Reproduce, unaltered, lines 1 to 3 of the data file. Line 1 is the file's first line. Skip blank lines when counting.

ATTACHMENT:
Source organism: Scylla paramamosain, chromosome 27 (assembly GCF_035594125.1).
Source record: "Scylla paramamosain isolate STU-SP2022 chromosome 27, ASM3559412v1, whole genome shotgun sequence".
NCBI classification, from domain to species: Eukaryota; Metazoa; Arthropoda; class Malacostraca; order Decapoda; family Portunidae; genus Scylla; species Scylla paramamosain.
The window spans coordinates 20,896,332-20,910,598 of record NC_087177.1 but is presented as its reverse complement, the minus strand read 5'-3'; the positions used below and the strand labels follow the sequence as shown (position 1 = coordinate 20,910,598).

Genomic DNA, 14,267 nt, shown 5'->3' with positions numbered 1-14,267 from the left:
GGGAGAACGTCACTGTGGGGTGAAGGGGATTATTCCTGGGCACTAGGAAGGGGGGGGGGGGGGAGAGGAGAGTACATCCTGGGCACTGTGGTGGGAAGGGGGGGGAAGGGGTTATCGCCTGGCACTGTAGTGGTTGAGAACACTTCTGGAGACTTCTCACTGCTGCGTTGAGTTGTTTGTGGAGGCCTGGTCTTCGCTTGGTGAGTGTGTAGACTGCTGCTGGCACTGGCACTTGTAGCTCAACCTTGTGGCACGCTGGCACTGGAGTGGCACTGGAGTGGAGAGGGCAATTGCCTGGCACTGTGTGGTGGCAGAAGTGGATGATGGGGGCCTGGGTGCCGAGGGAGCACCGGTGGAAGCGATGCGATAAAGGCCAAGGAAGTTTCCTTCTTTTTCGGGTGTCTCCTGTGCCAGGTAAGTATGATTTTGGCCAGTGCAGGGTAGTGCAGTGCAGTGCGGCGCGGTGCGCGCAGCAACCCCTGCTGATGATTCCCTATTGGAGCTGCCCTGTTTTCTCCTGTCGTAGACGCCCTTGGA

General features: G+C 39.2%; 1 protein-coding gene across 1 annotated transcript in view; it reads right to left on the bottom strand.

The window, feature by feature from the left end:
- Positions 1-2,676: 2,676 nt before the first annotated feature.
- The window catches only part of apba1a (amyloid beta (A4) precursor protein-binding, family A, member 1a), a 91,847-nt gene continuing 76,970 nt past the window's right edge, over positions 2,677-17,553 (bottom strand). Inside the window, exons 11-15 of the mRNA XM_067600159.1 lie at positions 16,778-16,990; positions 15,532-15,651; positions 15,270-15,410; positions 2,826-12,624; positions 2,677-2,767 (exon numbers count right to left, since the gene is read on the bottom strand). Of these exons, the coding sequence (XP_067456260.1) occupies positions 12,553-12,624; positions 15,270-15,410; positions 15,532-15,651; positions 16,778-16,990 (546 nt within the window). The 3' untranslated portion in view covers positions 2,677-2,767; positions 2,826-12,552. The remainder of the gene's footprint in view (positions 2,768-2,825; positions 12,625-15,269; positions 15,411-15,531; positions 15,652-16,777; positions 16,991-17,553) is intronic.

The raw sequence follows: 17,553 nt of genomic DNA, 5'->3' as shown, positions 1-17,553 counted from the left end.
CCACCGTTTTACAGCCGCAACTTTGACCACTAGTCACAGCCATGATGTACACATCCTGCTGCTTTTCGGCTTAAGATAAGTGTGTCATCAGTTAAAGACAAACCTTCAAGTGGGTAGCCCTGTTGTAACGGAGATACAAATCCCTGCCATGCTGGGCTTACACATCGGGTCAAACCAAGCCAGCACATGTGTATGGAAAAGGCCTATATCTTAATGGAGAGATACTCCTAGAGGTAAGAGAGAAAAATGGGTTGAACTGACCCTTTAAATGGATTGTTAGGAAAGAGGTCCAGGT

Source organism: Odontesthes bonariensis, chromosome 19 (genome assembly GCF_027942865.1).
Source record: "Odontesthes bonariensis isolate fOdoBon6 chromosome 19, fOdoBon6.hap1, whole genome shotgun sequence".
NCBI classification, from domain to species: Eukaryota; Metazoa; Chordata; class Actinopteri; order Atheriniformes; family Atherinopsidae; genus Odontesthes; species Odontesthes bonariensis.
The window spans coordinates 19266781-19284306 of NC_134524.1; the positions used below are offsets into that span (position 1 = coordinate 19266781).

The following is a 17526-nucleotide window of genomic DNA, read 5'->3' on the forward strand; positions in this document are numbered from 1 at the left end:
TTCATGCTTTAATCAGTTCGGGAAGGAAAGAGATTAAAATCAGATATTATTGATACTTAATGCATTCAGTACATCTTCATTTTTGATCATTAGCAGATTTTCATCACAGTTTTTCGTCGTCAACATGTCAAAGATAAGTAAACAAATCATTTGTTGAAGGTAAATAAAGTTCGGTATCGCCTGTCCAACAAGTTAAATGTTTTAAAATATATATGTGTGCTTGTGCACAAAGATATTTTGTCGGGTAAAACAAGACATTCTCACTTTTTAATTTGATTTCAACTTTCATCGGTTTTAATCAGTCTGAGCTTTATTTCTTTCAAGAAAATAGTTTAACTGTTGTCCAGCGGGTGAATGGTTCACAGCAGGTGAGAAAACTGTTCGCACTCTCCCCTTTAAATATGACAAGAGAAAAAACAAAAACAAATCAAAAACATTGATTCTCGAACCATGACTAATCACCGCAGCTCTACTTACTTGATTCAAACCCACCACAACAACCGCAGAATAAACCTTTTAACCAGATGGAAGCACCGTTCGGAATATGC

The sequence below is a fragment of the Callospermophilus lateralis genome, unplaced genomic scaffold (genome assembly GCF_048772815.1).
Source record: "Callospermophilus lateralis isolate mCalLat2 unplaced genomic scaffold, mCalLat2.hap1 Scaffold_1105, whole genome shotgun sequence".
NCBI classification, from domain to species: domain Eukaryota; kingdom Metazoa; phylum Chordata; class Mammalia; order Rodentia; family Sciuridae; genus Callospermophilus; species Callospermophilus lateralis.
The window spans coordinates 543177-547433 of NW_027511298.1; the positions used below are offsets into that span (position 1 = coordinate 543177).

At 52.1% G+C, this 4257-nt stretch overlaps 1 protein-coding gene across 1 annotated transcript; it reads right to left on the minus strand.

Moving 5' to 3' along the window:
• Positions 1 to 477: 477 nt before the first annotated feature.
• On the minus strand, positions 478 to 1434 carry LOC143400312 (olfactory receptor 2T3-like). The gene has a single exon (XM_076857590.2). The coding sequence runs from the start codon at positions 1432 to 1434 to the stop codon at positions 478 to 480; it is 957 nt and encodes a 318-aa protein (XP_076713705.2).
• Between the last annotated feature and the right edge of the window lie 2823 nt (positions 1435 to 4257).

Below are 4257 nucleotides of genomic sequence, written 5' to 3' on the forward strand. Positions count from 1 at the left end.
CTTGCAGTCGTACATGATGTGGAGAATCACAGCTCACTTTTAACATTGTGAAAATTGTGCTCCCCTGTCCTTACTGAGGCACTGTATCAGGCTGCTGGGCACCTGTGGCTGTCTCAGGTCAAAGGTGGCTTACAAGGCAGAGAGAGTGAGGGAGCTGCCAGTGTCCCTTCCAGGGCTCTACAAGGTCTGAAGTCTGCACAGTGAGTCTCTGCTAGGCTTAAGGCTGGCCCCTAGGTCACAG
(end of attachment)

Source organism: Scylla paramamosain, chromosome 27 (assembly GCF_035594125.1).
Source record: "Scylla paramamosain isolate STU-SP2022 chromosome 27, ASM3559412v1, whole genome shotgun sequence".
NCBI classification, from domain to species: Eukaryota; Metazoa; Arthropoda; class Malacostraca; order Decapoda; family Portunidae; genus Scylla; species Scylla paramamosain.